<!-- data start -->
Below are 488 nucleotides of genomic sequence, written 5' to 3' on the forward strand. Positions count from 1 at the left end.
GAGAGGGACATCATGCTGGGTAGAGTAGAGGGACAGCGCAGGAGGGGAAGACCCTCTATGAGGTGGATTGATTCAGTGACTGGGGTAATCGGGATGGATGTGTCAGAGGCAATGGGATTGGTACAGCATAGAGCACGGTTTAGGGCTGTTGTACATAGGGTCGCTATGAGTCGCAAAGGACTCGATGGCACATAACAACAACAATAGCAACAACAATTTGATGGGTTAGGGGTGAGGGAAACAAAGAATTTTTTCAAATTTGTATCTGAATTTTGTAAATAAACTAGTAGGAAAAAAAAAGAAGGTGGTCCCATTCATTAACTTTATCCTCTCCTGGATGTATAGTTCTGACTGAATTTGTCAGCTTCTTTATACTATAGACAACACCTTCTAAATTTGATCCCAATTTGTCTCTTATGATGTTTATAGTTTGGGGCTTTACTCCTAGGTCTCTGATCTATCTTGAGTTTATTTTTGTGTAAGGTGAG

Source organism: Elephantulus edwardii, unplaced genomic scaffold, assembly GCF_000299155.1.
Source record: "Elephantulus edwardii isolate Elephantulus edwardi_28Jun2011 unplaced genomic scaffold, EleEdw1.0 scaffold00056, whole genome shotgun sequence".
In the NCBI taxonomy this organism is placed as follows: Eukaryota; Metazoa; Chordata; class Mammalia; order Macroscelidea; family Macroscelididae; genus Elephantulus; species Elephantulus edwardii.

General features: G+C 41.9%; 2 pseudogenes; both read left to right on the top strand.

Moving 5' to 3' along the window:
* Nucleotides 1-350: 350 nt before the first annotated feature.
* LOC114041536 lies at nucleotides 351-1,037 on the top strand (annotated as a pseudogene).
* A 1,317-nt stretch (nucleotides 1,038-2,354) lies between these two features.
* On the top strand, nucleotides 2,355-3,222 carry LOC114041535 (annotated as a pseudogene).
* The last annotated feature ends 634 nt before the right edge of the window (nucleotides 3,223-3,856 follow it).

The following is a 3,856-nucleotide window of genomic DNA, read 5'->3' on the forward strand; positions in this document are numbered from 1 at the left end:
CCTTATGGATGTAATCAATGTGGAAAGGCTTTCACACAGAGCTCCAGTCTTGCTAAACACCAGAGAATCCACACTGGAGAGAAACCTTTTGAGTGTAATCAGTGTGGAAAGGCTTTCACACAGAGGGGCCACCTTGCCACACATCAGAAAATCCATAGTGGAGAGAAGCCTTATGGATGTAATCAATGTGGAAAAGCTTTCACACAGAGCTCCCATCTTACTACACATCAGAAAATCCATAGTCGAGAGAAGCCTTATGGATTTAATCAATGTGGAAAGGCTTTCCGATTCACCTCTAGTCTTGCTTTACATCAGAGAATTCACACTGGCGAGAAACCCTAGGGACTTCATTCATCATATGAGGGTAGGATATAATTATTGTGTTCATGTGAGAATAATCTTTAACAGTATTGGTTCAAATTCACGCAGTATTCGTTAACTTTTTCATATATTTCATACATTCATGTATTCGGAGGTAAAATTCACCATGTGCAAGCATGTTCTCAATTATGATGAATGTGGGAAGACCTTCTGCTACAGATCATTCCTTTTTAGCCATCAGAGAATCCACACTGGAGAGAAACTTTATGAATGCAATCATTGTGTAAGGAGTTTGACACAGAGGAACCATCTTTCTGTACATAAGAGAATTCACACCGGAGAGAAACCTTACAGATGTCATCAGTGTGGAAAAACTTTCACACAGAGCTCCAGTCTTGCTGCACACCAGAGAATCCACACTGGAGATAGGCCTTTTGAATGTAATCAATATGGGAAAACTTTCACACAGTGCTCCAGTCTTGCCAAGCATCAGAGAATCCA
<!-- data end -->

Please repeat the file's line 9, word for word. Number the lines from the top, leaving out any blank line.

* LOC114041536 lies at nucleotides 351-1,037 on the top strand (annotated as a pseudogene).